Investors should expect the unexpected in 2022, according to George Athanassakos, professor of finance and the Ben Graham chair in value investing at Western University’s Ivey School of Business.
“2022 is likely to be filled with hidden hazards, both known unknowns and unknown unknowns,” he wrote in an email to the Canadian Investment Review.
This prediction doesn’t mean investors should expect the new year to be very different from 2021, he said, noting investors struggled with a range of unforeseeable challenges this year.
“Between mixed signals about inflation, tapering by the [Federal Reserve] and signs of structural weakness in China’s over-leveraged real estate sector, investors have just been through a volatile year in 2021. We saw the emergence of the meme stock [phenomenon]. Special purpose acquisition companies became commonplace. Cryptocurrencies reached new highs and non-fungible tokens saw rampant trading.”
One thing Athanassakos does expect in 2022 is a change in central bank policies. After almost two years of highly accommodative monetary and fiscal policies, he’s confident the new year will see some sort of reversal.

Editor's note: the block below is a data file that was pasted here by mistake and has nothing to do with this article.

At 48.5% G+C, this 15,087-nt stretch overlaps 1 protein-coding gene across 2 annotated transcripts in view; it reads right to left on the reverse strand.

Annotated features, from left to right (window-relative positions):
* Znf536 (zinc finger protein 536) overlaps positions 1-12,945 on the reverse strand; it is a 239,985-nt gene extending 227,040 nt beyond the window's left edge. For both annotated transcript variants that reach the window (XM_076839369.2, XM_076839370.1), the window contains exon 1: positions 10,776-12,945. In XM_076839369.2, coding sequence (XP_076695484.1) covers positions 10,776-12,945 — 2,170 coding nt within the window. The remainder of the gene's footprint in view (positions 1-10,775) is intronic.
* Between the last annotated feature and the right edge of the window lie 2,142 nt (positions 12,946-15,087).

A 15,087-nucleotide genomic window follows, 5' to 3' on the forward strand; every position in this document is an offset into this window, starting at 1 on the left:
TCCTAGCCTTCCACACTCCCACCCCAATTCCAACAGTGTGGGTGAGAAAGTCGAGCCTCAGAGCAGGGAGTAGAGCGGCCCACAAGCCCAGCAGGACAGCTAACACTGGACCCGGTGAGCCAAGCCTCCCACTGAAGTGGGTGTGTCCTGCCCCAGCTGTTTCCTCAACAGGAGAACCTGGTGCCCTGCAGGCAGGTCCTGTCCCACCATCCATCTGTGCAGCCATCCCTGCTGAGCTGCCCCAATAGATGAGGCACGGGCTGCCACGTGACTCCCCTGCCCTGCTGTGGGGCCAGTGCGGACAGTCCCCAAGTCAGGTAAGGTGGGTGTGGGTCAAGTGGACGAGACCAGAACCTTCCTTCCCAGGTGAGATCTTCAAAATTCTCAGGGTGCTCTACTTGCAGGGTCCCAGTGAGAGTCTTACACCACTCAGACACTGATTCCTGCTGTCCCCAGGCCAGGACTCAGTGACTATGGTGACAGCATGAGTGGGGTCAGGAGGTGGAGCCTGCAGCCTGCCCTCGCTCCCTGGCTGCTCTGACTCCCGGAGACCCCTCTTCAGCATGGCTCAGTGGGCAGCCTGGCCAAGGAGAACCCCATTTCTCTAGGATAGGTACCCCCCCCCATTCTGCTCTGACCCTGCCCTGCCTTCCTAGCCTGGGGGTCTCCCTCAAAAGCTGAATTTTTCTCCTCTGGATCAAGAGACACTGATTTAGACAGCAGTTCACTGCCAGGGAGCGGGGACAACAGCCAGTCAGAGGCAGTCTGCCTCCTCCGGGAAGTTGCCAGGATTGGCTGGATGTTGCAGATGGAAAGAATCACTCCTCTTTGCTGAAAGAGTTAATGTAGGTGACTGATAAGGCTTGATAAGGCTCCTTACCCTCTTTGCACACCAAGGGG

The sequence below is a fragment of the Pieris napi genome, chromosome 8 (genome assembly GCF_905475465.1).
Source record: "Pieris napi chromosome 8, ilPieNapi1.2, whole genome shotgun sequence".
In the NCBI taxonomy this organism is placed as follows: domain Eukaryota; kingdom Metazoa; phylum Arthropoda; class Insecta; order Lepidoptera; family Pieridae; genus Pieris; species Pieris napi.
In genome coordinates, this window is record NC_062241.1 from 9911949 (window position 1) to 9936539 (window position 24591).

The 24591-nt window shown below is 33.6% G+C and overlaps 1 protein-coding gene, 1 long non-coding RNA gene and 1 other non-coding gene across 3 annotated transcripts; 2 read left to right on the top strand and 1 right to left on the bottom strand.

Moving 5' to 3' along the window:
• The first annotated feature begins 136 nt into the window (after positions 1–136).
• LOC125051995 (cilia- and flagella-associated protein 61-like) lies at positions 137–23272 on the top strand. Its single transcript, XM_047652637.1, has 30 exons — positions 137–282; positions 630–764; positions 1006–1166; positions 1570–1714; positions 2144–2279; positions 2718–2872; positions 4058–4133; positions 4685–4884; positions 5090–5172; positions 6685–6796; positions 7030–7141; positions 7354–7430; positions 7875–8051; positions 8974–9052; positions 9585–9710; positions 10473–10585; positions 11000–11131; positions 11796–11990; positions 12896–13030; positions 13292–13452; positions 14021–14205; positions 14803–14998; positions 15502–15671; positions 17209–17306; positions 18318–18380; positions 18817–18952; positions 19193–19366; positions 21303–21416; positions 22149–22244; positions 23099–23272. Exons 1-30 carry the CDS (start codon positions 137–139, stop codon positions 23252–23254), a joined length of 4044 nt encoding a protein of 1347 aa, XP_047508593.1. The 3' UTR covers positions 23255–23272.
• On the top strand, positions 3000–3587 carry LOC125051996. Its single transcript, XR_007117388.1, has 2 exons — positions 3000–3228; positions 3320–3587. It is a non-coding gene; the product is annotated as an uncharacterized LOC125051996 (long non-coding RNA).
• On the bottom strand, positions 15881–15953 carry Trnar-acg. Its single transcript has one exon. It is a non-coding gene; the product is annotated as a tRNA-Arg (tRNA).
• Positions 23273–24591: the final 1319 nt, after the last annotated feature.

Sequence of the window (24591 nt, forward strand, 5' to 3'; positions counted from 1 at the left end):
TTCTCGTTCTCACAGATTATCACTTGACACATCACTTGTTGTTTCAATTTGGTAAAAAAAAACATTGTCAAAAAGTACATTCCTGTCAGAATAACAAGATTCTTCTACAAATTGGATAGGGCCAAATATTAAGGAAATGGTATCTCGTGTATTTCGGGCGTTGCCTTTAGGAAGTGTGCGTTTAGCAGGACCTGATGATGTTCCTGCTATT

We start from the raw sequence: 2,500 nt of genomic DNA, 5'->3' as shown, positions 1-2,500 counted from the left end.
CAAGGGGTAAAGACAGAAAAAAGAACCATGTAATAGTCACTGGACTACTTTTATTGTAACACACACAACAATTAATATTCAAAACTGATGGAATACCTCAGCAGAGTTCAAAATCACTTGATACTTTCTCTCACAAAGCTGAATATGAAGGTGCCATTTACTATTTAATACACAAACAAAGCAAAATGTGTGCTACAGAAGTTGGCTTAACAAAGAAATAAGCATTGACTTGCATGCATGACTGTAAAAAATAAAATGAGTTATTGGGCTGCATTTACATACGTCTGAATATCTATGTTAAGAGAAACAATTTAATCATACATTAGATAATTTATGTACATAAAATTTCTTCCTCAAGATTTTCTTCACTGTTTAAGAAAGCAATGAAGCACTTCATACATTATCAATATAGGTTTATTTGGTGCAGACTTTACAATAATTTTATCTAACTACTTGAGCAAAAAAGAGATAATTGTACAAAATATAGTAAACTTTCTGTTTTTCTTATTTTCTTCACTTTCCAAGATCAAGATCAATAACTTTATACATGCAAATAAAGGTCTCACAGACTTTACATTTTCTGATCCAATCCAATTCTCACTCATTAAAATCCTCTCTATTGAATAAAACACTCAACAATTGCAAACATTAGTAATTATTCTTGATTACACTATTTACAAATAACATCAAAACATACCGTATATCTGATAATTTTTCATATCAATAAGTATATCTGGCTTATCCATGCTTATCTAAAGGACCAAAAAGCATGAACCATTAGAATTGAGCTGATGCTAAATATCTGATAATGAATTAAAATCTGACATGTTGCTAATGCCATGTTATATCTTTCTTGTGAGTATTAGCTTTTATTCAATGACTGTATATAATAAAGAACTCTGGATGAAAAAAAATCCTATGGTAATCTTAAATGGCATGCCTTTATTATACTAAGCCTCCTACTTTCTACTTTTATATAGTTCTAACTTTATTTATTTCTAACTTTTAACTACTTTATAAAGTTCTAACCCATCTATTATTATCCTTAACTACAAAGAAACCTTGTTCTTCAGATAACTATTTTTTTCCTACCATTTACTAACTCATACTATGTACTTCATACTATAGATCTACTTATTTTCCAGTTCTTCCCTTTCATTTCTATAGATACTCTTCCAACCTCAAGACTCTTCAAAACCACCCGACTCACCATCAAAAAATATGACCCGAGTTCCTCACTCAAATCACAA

“However, supply chain bottlenecks and rising inflationary pressures have started to raise serious concerns and present Catch-22 problems for policy-makers around the globe. In the U.S., the consumer price index hit 6.8 per cent in November, the highest recorded since late 1980s.”
He’s less confident about whether inflationary pressure will be a permanent or temporary phenomenon. “This will be the million-dollar question for 2022.
“. . . Inflationary pressures will continue to worry the markets and be a wild card for 2022. Considering this, monetary policy is expected to tighten faster than previously anticipated, though fiscal spending remains elevated. Economic growth forecasts will see downwards revisions, while volatility in the capital markets will be the name of the game.”
Also looking ahead to 2022, Catherine Ann Marshal, a principal consultant at RealAlts Inc. and an expert on environmental, social and governance issues, noted that many pension plan sponsors will have to figure out how to address ESG investing policies.
“The biggest ESG trend in 2021 was plan sponsors setting net-zero goals for their portfolios. In 2022, pension plan sponsors will be thinking about how to link their net-zero goals to their investments in renewables and how to accelerated deploy into these investments effectively.”